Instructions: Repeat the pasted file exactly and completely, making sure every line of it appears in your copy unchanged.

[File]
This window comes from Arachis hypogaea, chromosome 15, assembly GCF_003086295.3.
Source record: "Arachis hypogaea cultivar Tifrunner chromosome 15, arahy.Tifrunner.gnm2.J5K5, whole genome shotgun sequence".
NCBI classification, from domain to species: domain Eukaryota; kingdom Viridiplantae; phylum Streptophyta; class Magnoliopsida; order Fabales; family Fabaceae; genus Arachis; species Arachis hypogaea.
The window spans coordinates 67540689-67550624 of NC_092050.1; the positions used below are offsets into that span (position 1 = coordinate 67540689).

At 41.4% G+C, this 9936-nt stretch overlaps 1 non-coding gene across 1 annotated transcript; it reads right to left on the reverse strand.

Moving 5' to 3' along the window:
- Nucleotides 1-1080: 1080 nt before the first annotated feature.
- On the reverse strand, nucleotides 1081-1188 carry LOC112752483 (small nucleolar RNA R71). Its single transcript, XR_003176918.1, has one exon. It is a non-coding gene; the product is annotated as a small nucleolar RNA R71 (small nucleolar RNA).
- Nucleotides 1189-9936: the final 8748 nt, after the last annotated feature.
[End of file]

This window comes from Arachis hypogaea, chromosome 15, assembly GCF_003086295.3.
Source record: "Arachis hypogaea cultivar Tifrunner chromosome 15, arahy.Tifrunner.gnm2.J5K5, whole genome shotgun sequence".
NCBI classification, from domain to species: domain Eukaryota; kingdom Viridiplantae; phylum Streptophyta; class Magnoliopsida; order Fabales; family Fabaceae; genus Arachis; species Arachis hypogaea.
The window spans coordinates 67540689-67550624 of NC_092050.1; the positions used below are offsets into that span (position 1 = coordinate 67540689).

At 41.4% G+C, this 9936-nt stretch overlaps 1 non-coding gene across 1 annotated transcript; it reads right to left on the reverse strand.

Moving 5' to 3' along the window:
- Nucleotides 1-1080: 1080 nt before the first annotated feature.
- On the reverse strand, nucleotides 1081-1188 carry LOC112752483 (small nucleolar RNA R71). Its single transcript, XR_003176918.1, has one exon. It is a non-coding gene; the product is annotated as a small nucleolar RNA R71 (small nucleolar RNA).
- Nucleotides 1189-9936: the final 8748 nt, after the last annotated feature.